Your guide to what’s happened this week in the media, entertainment and technology industry.

Netflix criticised for pulling comedy show
Critics have hit out at Netflix after the SVoD service dropped an episode of a comedy show following complaints by Saudi Arabia, according to the Guardian. In the episode of Patriot Act, American comedian Hasan Minhaj mocked the Saudi government’s account of the death of journalist Jamal Khashoggi. Netflix defended its decision, which it said was required to comply with local law. Human Rights Watch said the move undermined Netflix’s claim to support artistic freedom.  

Susanna Dinnage shuns Premier League
Discovery exec Susanna Dinnage has decided not to take up her role as CEO of the English Premier League, writes Advanced Television. Dinnage, who is global president of Animal Planet, had been announced as the incoming CEO at the end of 2018. BBC Studios CEO Tim Davie is now among a group of BBC and ITV execs tipped for the role , according to C21 Media

SK Telecom’s 5G broadcast 
Korean telco SK Telecom used its 5G network to stream an 11 minute broadcast on New Year’s Day, according to Venture Beat. The coverage was captured by smartphones equipped with the firm’s T Live Caster app for broadcast on entertainment channel XtvN with latency comparable to a fixed connection, it reported.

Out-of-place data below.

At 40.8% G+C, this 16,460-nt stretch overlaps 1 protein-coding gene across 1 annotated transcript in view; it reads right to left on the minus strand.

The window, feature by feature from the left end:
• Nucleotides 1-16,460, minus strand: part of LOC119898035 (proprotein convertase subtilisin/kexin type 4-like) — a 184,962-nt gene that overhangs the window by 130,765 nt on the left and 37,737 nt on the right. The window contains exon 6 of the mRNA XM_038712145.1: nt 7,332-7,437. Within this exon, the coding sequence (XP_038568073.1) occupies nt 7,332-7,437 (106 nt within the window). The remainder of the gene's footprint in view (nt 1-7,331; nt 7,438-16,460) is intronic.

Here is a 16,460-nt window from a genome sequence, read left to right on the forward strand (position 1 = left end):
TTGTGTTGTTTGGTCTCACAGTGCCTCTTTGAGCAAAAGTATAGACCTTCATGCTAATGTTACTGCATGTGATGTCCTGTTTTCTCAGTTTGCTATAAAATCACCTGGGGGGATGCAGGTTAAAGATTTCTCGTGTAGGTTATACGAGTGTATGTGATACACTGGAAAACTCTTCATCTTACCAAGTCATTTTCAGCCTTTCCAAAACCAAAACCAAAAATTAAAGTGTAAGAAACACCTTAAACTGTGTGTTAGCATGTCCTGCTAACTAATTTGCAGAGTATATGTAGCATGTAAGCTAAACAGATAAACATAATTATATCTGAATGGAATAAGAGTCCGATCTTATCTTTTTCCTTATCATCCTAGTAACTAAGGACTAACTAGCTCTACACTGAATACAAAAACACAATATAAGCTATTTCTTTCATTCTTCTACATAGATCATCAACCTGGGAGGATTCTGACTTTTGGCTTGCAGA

Yankees set to bid for Disney’s Yes Network
Baseball team the New York Yankees is reportedly holding talks with Amazon and Sinclair Broadcast Group about a joint bid for regional US sports network Yes, which is 80% owned by Walt Disney Co. The Yankees has a 20% stake in the business. According to Reuters, Disney is seeking a valuation of up to $6bn.  

Iflix sells African service to Econet Global
Malaysia-headquartered SVoD service iflix has sold its African service Kwesé iflix to telco Econet Global, which already had a “significant stake” in the business, according to C21 Media. Having entered sub-Saharan Africa in 2017, Iflix partnered with Econet in February to expand to East and Southern Africa.  

Netflix drops iTunes billing
New Netflix customers will no longer be able to subscribe via iTunes. Instead, they will have to deal directly with Netflix. According to Broadband TV News, the decision will avoid payment of a 30% commission to Apple and follows the same move in May for Google Play Store.  

Atomos floats on Australian Stock Exchange
Monitor-recorder manufacturer Atomos has listed on the Australian Stock Exchange. The IPO (initial public offering) raised $6m, giving the firm a market capitalisation of $62.2m, according to Broadcast Pro Middle East.